Tai Chi For Seniors: Part #1

photo5Part One

During an early scene in the 60’s classic Easy Rider, two biker/drug dealers stop for some R&R at a peaceful southwestern desert commune. The camera scans the assorted goings on, and among the different groups pictured is a solitary, bearded, shirtless fellow practicing what appears to be Tai Chi. This was fairly representative of the public’s image of Tai Chi at that time, something strange, practiced by counter culture types.

Fast forward to the present day, and we see how that perception has undergone a radical transformation. When targeting the senior citizen market, whether for arthritis remedies or upscale adult communities, advertisers feel enough confidence in the public’s familiarity with Tai Chi to use it as a metaphor for vibrant senior health. The most well known example is the Celebrex commercial

Today Tai Chi is heartily recommended for seniors, with the blessings of the medical community. Why is it so well suited for seniors? To better appreciate Tai Chi’s benefits, it is necessary to understand what the aging process entails. The following two examples are fairly representative of the deficits that occur with aging and decreased activity.


Roberto Duran, the 1970’s lightweight boxing champion was pound for pound the most feared fighter of his day. His devastating punching power earned him the nickname “manos de piedras” (hands of stone). Fighting out of a deep crouch, he battered his opponents relentlessly. Toward the end of his career, as the result of too much of the “good life” and erratic training he became a sorry shadow of his former self. The most telling aspect of his physical decline was the complete change in the depth of his fighting stance. He fought upright with little, if any, bend in his knees, moving around the ring as if on stilts. His punches lacked their old thunder. The hands of stone had not turned to clay, but rather, his power base was gone. The late Professor Cheng Man Ching, would have remarked that Duran could no longer “borrow the strength of the earth”. His condition was an excellent example of the effects of aging, and how leg strength and balance affect over all bodily power.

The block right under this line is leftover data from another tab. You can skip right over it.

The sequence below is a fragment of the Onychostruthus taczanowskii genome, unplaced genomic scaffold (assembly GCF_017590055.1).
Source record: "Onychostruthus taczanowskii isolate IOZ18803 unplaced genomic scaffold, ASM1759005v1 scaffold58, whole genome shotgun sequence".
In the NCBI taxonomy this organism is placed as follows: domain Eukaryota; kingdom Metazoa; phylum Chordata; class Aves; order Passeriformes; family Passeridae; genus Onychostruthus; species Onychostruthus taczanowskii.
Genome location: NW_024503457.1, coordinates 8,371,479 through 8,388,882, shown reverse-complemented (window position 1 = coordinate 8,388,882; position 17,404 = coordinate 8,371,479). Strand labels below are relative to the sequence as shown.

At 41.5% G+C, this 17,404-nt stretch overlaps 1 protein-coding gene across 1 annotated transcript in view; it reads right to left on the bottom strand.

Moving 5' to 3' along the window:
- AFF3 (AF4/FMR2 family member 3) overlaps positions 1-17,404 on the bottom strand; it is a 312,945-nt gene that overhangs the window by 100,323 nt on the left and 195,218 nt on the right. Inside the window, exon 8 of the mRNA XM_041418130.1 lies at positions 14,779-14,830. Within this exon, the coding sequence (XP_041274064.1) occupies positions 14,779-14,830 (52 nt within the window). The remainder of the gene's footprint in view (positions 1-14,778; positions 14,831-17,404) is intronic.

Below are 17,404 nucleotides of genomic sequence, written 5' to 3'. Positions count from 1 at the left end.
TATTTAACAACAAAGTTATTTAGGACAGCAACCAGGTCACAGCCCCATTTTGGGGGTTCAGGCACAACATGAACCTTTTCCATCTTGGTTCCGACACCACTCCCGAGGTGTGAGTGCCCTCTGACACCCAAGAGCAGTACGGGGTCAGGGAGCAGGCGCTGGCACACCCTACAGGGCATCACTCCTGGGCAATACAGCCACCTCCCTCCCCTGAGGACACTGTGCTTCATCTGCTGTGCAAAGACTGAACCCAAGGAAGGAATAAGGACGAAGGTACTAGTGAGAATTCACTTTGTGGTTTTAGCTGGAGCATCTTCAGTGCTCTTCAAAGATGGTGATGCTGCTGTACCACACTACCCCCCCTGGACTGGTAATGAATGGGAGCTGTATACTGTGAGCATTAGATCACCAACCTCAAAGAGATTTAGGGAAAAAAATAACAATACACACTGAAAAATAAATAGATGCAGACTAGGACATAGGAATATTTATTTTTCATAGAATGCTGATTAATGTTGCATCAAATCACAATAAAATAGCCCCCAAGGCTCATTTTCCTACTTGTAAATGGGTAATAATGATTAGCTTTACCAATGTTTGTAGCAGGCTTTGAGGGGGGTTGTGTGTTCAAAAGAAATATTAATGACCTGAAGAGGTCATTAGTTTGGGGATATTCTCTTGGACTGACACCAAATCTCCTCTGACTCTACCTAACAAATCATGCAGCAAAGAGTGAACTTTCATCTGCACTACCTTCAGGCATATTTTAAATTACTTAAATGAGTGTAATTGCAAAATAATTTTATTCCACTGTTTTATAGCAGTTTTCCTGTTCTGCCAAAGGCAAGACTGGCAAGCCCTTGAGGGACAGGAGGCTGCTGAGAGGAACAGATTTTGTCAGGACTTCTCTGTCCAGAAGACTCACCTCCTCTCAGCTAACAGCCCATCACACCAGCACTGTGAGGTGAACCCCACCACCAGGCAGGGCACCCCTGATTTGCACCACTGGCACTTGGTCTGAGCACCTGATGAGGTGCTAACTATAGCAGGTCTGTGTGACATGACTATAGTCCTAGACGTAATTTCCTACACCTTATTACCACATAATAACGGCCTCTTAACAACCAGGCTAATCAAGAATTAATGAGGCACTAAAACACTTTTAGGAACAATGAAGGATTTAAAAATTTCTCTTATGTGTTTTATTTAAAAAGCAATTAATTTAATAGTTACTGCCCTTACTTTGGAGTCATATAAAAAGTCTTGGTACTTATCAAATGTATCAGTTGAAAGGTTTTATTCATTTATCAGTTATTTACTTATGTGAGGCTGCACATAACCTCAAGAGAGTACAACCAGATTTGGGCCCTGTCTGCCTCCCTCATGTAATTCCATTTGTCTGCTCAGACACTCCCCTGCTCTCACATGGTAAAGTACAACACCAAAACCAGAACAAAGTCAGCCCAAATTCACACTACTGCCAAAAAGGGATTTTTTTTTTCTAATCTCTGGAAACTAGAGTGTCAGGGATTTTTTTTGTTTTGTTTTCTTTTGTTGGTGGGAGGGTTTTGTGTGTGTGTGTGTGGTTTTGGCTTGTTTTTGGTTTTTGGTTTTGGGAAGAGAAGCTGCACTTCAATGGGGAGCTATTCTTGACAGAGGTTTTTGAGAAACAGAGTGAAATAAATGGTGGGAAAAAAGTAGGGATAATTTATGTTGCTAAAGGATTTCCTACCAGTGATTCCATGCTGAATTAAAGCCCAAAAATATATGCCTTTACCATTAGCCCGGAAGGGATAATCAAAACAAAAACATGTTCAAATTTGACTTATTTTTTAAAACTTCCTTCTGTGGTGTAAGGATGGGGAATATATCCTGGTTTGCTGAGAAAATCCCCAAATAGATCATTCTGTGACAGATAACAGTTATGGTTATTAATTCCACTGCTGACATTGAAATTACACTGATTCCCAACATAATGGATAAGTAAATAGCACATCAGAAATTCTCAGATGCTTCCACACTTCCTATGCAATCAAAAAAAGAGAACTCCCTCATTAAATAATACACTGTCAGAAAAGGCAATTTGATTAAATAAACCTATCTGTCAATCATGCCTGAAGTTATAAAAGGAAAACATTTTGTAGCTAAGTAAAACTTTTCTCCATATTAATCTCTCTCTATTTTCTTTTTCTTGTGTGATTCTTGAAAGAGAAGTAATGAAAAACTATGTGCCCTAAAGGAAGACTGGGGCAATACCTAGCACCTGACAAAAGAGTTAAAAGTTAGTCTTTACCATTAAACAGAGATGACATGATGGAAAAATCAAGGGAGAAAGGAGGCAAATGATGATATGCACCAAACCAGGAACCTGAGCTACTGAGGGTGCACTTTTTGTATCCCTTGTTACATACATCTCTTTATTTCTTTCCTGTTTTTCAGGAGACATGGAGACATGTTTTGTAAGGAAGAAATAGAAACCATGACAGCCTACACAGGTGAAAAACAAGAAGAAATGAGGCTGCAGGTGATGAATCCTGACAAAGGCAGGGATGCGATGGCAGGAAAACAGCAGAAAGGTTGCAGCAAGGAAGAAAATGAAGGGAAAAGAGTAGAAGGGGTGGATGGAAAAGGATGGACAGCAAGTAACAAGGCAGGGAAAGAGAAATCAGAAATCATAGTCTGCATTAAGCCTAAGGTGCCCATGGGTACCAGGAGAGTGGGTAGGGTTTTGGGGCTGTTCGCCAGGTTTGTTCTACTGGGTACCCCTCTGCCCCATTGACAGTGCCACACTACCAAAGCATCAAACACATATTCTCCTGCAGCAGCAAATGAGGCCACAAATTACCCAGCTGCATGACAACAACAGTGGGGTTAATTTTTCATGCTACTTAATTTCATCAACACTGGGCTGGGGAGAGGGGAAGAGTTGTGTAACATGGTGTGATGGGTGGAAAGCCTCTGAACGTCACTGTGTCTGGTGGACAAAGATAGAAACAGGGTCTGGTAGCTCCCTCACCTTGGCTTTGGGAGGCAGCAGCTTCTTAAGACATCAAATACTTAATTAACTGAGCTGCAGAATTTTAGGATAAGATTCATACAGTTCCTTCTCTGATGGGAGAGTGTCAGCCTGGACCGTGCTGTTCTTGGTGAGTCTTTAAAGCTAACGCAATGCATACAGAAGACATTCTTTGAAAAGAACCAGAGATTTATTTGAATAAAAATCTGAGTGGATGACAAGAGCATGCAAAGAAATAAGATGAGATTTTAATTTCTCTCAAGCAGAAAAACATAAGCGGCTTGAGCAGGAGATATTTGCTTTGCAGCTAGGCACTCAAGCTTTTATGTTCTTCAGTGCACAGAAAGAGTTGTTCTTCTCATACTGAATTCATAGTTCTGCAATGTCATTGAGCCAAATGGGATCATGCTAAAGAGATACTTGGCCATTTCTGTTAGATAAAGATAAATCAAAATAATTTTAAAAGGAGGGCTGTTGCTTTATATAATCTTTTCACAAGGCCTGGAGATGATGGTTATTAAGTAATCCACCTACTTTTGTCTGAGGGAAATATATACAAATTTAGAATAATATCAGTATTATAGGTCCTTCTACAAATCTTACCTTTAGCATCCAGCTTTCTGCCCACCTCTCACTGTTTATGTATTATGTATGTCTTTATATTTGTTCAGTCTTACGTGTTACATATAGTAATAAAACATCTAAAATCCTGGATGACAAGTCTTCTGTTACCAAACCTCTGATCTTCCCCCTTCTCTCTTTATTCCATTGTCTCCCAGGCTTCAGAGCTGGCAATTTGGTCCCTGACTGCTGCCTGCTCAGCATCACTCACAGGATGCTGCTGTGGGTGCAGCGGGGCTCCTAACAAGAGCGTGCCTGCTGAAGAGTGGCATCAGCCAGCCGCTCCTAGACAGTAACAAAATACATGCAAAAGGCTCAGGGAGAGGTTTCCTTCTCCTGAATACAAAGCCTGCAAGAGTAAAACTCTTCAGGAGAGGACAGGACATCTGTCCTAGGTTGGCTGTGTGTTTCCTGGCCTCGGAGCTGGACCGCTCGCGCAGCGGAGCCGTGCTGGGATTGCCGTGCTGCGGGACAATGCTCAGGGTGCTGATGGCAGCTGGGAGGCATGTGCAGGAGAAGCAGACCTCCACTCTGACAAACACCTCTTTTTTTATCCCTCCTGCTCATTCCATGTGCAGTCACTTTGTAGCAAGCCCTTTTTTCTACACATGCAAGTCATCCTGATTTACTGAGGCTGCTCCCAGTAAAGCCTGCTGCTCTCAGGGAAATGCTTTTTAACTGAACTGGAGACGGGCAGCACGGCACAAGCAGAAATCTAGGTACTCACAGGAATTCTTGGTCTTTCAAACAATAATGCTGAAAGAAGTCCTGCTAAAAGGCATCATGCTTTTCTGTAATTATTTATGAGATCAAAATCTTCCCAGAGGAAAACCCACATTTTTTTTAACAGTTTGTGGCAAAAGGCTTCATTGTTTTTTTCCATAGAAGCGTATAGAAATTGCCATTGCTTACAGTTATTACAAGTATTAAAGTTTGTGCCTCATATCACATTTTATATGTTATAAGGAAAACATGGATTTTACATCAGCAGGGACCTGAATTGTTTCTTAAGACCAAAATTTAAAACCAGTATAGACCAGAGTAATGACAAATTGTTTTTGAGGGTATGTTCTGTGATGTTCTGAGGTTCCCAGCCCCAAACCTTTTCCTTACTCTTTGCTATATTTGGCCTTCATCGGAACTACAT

Unfortunately the favorite place for many male senior citizens becomes the comfortable recliner chair. With a remote control within hand’s reach countless hours are spent channel surfing and dozing. Eventually it takes more effort to get out of the chair, often requiring quite a few attempts to do so. This act requires not only adequate leg strength, but also, flexibility, coordination, timing, and balance. The trunk must be bent sufficiently forward for the legs to lift the upper body off the chair. The push off from the legs has to be coordinated at the proper time to take advantage of the forward momentum of the trunk. After coming to standing, balance has to be maintained. The ability to orchestrate this seemingly simple act becomes increasingly more difficult with the onset of aging.

Tai Chi directly addresses leg strength, balance, coordination, and timing, all vital physical attributes that seniors should strive to maintain. Recognizing Tai Chi’s efficacy, enterprising instructors have produced senior oriented instructional videos. Usually a very condensed 1-2 minute form is taught. Undoubtedly these videos can be very helpful, but as a physical therapist who works exclusively with seniors, I have some issues with this method of instruction. In part 2 of this essay I will discuss the shortcomings of these videos and present a more effective method that can be taught to a broader segment of the senior population.

Part Two

Gary Shapiro married with two children,  is a former USAF navigator. He has been practicing Tai Chi for as long as he’s been a physical therapist- about 25 yrs- and is interested in applying the practical aspects of Tai Chi to benefit those he works with.

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